Texas employers expanded payrolls by 20,000 jobs in December, the third straight month the state has gained jobs, according to data released Friday by the Texas Workforce Commission.

The state gained in most major employment sectors, led by construction, with 8,700 jobs.

“It’s a very positive picture on job growth,” said Mine Yucel, an economist with the Federal Reserve Bank of Dallas.

The state unemployment rate edged up to 8.3 percent from 8.2 percent in November and 8.1 percent in October. But even that may be a sign of recovery, Yucel said.

To be counted as unemployed, a person without a job must be seeking work. As employers add jobs, some people who had given up looking for work are apt to start trying to find a job again.

“It means people are seeing more jobs out there, and they’re coming back into the labor market,” Yucel said, referring to the rise in the unemployment rate. “As the economy grows, we expect that rate to come down.”

[…]

During 2010 as a whole, Texas payrolls expanded by 230,800 jobs after shrinking by more than 350,000 in 2009.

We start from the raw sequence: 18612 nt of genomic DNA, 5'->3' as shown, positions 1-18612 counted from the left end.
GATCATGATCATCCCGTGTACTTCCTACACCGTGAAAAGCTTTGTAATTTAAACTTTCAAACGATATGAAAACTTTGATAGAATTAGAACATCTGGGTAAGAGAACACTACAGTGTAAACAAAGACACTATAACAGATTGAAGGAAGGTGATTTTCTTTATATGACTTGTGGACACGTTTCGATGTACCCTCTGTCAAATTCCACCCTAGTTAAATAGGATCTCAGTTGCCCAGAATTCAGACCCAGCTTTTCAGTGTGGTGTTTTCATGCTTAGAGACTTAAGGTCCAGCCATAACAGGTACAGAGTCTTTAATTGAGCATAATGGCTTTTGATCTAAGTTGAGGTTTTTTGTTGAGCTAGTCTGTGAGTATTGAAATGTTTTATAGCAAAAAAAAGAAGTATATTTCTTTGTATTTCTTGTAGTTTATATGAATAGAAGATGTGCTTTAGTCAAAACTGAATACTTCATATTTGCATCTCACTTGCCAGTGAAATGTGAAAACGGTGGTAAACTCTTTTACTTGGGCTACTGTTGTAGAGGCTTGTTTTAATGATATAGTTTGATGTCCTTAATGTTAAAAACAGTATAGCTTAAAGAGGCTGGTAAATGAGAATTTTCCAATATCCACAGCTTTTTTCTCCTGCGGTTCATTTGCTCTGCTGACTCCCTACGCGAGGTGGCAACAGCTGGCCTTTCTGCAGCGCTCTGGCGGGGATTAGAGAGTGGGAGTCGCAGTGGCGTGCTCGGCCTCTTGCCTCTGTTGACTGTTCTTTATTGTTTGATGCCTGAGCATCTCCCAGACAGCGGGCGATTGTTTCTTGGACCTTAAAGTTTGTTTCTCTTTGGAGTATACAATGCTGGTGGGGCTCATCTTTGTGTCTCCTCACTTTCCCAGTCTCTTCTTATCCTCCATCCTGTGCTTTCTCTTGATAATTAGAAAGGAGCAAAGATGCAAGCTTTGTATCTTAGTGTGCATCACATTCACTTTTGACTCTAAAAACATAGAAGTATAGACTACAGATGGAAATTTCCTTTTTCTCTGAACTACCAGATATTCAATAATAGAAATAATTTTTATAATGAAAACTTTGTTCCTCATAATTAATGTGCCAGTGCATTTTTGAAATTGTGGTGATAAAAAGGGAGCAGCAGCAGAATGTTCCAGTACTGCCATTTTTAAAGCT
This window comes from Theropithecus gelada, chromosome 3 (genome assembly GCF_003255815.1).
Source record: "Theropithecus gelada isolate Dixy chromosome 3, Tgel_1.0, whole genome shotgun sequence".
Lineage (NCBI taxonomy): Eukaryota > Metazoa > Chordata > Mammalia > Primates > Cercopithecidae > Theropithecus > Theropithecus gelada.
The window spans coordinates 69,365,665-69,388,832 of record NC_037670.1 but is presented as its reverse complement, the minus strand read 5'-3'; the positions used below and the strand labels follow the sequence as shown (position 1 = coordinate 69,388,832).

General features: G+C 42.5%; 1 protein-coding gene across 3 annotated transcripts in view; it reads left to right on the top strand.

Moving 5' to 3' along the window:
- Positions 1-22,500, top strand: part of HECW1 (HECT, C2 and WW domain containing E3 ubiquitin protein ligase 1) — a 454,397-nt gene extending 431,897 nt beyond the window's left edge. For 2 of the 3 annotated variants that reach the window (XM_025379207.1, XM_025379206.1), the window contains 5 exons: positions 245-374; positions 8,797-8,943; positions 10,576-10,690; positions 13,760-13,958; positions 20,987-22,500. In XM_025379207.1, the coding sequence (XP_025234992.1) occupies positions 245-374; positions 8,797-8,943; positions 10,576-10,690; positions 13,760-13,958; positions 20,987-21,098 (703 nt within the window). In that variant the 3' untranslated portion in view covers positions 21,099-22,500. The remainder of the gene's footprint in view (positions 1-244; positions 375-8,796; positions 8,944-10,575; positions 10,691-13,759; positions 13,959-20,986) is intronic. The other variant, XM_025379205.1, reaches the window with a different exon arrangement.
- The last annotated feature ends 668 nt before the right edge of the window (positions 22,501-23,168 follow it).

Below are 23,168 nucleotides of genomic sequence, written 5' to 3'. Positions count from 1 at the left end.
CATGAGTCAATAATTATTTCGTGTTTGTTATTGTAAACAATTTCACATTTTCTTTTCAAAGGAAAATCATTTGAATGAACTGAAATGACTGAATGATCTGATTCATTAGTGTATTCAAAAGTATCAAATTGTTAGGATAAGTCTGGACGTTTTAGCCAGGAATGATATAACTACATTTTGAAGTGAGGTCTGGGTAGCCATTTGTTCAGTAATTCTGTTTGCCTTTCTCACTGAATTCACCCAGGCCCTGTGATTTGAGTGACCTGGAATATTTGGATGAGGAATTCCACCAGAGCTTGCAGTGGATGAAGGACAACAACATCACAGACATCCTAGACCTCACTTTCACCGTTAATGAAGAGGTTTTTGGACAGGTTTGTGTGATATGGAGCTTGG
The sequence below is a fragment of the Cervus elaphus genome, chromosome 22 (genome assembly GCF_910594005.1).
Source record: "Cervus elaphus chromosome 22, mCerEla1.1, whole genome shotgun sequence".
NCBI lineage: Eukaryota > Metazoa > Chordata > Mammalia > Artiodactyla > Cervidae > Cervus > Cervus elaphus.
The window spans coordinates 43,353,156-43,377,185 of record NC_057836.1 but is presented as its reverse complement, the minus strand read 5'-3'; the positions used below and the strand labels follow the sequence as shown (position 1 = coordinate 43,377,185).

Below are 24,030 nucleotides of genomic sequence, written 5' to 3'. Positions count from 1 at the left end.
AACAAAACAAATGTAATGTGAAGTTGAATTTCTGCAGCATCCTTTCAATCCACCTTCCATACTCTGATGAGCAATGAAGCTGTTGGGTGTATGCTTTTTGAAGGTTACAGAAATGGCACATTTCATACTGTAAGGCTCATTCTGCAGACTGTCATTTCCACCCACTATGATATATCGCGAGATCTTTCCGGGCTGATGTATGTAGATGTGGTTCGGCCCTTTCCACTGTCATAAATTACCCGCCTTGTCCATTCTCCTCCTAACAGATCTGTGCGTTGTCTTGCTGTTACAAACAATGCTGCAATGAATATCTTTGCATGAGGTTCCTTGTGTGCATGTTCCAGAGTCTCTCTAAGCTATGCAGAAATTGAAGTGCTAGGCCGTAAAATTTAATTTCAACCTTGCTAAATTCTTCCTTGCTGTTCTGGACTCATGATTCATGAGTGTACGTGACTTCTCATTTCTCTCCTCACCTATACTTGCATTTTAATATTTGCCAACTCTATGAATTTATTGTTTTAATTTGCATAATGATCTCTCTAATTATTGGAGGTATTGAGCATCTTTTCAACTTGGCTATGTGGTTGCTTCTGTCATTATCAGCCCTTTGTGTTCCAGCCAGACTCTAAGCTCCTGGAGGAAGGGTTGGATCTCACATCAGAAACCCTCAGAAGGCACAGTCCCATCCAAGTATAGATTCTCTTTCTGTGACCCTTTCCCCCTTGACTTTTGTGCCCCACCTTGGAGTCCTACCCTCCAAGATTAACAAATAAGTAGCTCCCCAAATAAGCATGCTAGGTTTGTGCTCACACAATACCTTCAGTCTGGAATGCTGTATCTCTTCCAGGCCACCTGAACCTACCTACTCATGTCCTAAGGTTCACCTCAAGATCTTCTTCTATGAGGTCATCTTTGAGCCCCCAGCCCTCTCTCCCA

[…]

“The monthly growth was strong in December, and the year-over-year growth is representative of a solid overall recovery in the Texas job market,” said Waco economist Ray Perryman.

That’s good, and I’m delighted for everyone who found a job this past year. But I wonder, is all this optimism truly warranted at a time when the Legislature is working on a budget outline that might result in 100,000 teacher layoffs, which would be on top of county and city layoffs? Sure, maybe these things won’t happen – maybe the Lege will come to its senses and use the Rainy Day Fund to blunt some of the impact of the shortfall, thus limiting teacher firings to the 10,000 range or so – but how can you not even discuss the possibility when assessing the outlook for 2011? That just doesn’t seem right to me

What today’s budget cuts will mean tomorrow

We know cuts are coming to public education and higher education. Let’s turn once again to Steve Murdock, the former State Demographer who is now a professor at Rice University, to hear what that will mean for Texas’ future.

Texas’ prosperity hinges on education. The numbers are troubling, however. The state ranks 36th in the nation, with just 71.9 percent of students graduating from high school, according to the U.S. Department of Education. African-American and Hispanic students are twice as likely to drop out as Anglo students. By 2040, at least 30 percent of Texas’ work force will consist of workers without a high-school diploma if current trends continue, Murdock says. “If we don’t close the gaps now, there’s going to be a significant reduction in household income later,” he says.